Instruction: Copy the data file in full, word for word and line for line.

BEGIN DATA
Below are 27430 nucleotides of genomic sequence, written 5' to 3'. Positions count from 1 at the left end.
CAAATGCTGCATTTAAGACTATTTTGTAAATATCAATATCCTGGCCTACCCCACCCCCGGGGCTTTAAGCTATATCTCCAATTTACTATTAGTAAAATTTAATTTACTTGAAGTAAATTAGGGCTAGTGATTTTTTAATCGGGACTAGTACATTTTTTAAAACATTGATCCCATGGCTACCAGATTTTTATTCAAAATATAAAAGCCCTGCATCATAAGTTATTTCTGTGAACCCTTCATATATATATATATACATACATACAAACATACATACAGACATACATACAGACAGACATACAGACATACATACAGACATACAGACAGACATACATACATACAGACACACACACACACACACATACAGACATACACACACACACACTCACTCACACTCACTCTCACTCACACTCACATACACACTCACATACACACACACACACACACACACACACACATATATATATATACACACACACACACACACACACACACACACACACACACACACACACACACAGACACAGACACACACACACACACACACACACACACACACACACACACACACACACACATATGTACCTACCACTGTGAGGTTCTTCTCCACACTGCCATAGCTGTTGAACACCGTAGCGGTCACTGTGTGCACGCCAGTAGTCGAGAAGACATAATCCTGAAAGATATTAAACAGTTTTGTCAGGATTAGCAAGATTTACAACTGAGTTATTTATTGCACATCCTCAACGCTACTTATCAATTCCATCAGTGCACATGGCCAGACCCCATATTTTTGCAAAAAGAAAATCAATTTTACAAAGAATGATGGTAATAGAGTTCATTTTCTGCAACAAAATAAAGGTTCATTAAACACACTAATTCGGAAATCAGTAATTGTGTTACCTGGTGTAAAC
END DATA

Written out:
Below are 27430 nucleotides of genomic sequence, written 5' to 3'. Positions count from 1 at the left end.
CAAATGCTGCATTTAAGACTATTTTGTAAATATCAATATCCTGGCCTACCCCACCCCCGGGGCTTTAAGCTATATCTCCAATTTACTATTAGTAAAATTTAATTTACTTGAAGTAAATTAGGGCTAGTGATTTTTTAATCGGGACTAGTACATTTTTTAAAACATTGATCCCATGGCTACCAGATTTTTATTCAAAATATAAAAGCCCTGCATCATAAGTTATTTCTGTGAACCCTTCATATATATATATATACATACATACAAACATACATACAGACATACATACAGACAGACATACAGACATACATACAGACATACAGACAGACATACATACATACAGACACACACACACACACACATACAGACATACACACACACACACTCACTCACACTCACTCTCACTCACACTCACATACACACTCACATACACACACACACACACACACACACACACATATATATATATACACACACACACACACACACACACACACACACACACACACACACACACACAGACACAGACACACACACACACACACACACACACACACACACACACACACACACACACATATGTACCTACCACTGTGAGGTTCTTCTCCACACTGCCATAGCTGTTGAACACCGTAGCGGTCACTGTGTGCACGCCAGTAGTCGAGAAGACATAATCCTGAAAGATATTAAACAGTTTTGTCAGGATTAGCAAGATTTACAACTGAGTTATTTATTGCACATCCTCAACGCTACTTATCAATTCCATCAGTGCACATGGCCAGACCCCATATTTTTGCAAAAAGAAAATCAATTTTACAAAGAATGATGGTAATAGAGTTCATTTTCTGCAACAAAATAAAGGTTCATTAAACACACTAATTCGGAAATCAGTAATTGTGTTACCTGGTGTAAAC